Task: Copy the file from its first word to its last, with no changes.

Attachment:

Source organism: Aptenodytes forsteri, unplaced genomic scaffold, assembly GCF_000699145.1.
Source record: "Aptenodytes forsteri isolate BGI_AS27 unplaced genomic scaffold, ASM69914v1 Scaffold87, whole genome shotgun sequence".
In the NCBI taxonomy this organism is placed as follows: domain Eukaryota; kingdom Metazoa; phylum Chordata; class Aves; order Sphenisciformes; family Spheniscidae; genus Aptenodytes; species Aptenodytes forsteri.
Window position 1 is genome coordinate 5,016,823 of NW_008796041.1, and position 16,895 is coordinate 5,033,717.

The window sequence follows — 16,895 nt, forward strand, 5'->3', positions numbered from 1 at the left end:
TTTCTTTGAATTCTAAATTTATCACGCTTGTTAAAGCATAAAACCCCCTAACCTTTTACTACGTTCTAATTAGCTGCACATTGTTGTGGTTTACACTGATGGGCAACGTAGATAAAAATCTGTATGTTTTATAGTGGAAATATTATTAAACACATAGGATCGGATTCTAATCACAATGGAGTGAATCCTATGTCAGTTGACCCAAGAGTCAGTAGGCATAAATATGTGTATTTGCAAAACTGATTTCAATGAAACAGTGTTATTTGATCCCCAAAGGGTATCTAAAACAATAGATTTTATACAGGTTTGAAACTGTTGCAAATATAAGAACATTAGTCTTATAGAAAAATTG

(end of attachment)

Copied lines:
Source organism: Aptenodytes forsteri, unplaced genomic scaffold, assembly GCF_000699145.1.
Source record: "Aptenodytes forsteri isolate BGI_AS27 unplaced genomic scaffold, ASM69914v1 Scaffold87, whole genome shotgun sequence".
In the NCBI taxonomy this organism is placed as follows: domain Eukaryota; kingdom Metazoa; phylum Chordata; class Aves; order Sphenisciformes; family Spheniscidae; genus Aptenodytes; species Aptenodytes forsteri.
Window position 1 is genome coordinate 5,016,823 of NW_008796041.1, and position 16,895 is coordinate 5,033,717.

The window sequence follows — 16,895 nt, forward strand, 5'->3', positions numbered from 1 at the left end:
TTTCTTTGAATTCTAAATTTATCACGCTTGTTAAAGCATAAAACCCCCTAACCTTTTACTACGTTCTAATTAGCTGCACATTGTTGTGGTTTACACTGATGGGCAACGTAGATAAAAATCTGTATGTTTTATAGTGGAAATATTATTAAACACATAGGATCGGATTCTAATCACAATGGAGTGAATCCTATGTCAGTTGACCCAAGAGTCAGTAGGCATAAATATGTGTATTTGCAAAACTGATTTCAATGAAACAGTGTTATTTGATCCCCAAAGGGTATCTAAAACAATAGATTTTATACAGGTTTGAAACTGTTGCAAATATAAGAACATTAGTCTTATAGAAAAATTG